ONE in four Scots have admitted to making offensive remarks about lesbian, gay, bisexual, transgender (LGBT) people in the last year, according to a leading charity.

And nearly three in five have admitted that they did not intervene when they heard derogatory comments and slurs about people from the LBGT community.

The figures have been released from equality charity, Stonewall Scotland, and are based on a survey conducted by YouGov of more than 2000 adults across the UK.

In the past year, 24 per cent of people in Scotland admitted making offensive remarks about LGBT people and 52 per cent have heard this kind of abuse.

However only 40 per cent of people said they stepped in to challenge this abuse and only four per cent said they offered support or assistance to the person targeted.

Stonewall Scotland has released a three-step guide on how to intervene and challenge bullying and abuse to coincide with Anti-Bullying Week, which begins today.

The three steps advise people to "be brave" by not leaving or ignoring the situation when abuse occurs, and to "be heard" and confront the bully if it's safe to do so.

The third step is then to "be kind", to approach the person targeted to check if they are ok, or suggest they find support or report what has happened to the relevant authorities.

The charity is also asking people to sign its No Bystander pledge for speaking out about hurtful language and bullying, which has more than 16,500 signatures already.

It said that it was important for those witnessing this kind of abuse as often people who experience it find it difficult to come forward and speak out about it.

Colin Macfarlane, Director of Stonewall Scotland, said: "We’ve come a long way in terms of LGBT equality in Scotland but these statistics show that we cannot be complacent.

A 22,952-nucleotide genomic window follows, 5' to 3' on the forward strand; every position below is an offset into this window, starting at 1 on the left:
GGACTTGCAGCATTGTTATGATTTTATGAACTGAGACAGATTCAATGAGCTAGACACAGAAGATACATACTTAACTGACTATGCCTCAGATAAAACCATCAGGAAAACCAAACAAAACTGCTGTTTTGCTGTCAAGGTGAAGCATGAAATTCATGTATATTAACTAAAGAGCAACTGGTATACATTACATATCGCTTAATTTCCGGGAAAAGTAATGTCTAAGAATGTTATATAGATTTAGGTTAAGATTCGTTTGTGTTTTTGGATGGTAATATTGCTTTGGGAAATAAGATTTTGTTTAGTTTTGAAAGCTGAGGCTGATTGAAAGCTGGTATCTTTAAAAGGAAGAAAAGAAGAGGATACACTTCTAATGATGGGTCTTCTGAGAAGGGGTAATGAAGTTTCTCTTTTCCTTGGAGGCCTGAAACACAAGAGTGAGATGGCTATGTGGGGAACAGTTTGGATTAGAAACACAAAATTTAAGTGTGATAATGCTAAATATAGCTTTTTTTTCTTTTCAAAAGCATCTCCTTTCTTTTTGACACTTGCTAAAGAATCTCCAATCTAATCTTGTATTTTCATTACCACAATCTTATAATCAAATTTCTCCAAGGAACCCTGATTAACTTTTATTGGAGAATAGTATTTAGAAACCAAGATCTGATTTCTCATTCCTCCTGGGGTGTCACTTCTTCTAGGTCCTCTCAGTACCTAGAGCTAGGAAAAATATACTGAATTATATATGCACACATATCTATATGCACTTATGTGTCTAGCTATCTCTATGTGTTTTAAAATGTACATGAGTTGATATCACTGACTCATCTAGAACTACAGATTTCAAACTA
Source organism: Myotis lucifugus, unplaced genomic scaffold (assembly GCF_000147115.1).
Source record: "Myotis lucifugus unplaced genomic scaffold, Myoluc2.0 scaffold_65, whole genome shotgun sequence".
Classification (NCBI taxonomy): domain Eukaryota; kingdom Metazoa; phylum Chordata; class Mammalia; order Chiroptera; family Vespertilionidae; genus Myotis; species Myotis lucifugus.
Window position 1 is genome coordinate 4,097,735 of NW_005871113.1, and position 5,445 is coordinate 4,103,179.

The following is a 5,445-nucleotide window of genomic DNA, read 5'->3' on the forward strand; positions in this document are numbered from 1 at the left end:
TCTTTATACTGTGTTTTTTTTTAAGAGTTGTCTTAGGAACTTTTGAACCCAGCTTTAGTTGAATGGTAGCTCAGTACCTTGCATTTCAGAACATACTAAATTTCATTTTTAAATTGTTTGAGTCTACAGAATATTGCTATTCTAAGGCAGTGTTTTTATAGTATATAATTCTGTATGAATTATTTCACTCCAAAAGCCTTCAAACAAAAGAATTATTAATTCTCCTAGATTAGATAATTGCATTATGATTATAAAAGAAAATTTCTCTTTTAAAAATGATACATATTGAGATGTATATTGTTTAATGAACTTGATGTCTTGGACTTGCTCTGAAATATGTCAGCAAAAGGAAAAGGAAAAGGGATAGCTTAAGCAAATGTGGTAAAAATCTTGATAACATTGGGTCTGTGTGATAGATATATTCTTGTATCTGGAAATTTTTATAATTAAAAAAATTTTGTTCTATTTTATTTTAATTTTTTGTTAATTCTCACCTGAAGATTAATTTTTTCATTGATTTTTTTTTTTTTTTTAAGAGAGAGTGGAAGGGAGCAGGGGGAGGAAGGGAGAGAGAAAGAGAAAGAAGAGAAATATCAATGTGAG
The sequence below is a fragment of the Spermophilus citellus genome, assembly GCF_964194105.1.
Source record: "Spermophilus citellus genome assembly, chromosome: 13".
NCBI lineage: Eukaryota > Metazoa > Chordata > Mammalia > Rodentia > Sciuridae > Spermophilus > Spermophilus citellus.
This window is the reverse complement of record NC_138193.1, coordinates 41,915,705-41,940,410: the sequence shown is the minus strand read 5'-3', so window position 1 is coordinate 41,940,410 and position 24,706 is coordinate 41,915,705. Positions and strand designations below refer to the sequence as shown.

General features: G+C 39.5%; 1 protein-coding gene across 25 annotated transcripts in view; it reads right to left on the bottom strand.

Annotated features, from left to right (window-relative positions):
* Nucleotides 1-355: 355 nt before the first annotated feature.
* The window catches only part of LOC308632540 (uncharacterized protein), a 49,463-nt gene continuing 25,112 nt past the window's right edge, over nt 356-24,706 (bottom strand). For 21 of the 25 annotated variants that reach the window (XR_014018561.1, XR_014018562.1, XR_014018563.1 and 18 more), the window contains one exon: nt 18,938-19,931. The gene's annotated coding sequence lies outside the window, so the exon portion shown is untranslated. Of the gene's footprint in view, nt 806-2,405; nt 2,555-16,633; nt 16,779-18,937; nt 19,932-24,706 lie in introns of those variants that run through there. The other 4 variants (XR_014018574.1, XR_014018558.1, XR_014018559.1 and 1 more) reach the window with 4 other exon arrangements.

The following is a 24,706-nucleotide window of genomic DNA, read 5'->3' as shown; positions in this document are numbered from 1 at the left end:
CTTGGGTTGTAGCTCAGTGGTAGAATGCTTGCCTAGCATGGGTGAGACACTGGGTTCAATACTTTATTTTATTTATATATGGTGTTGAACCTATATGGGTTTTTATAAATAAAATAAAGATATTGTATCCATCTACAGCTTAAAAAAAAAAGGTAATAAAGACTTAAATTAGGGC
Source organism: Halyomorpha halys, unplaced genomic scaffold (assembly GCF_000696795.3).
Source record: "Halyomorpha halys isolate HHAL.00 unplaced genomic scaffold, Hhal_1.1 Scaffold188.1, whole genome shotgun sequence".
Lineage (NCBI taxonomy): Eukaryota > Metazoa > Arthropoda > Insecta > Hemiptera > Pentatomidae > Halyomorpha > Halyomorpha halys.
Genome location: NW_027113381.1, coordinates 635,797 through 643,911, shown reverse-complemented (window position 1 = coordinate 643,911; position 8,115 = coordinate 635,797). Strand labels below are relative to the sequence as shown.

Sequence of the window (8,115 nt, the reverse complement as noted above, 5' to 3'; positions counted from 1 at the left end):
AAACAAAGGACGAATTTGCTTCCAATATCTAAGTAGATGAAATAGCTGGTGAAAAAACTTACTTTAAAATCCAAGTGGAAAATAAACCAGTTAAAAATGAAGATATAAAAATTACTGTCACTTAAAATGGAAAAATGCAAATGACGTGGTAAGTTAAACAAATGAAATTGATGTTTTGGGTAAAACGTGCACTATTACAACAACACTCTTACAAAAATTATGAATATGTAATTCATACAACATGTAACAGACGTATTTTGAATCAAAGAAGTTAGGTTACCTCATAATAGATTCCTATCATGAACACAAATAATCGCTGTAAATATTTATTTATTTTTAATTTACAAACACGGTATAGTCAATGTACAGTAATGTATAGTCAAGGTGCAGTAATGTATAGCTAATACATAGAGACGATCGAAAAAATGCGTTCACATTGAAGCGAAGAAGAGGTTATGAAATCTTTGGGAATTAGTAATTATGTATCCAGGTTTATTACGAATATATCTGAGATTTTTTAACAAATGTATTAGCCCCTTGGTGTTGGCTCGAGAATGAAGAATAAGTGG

"There is still much work to be done before every lesbian, gay, bisexual and trans person can be free to be themselves.

"To change this, we need people to stand up to bullying and abuse, we need people to be brave, be heard and be kind.

"At Stonewall Scotland our mission is to empower people to step up and not be a bystander.

"Simply offering support is one step people can take to ensure the person targeted is not left feeling isolated.

"Only by working together can we create a society where everyone is accepted without exception."

Scottish Green MSP Patrick Harvie, who has actively campaigned for LGBT rights, said: "This research underlines what most LGBT people know all too well, that prejudiced and discriminatory language are still part of daily life in Scotland.

"The progress we've seen toward equality in recent decades has been hard fought for, but that progress can't be allowed to stall.

"Efforts to tackle prejudice and hostility toward LGBT people must be taken forward by every part of government, especially within the education system."

A Scottish Government spokeswoman said: "We are committed to promoting a more equal society which truly values our diverse communities and are proud to be recognised as one of the most progressive countries in Europe for LGBTI equality.

"We welcome Stonewall’s three-step guide, and its No Bystander initiative in taking steps forward to make change.

"Despite the significant progress, particularly in recent years, we are aware of the issues still facing LGBT people and communities today.

"There is no place for any prejudice or discrimination in modern day Scotland or anywhere else."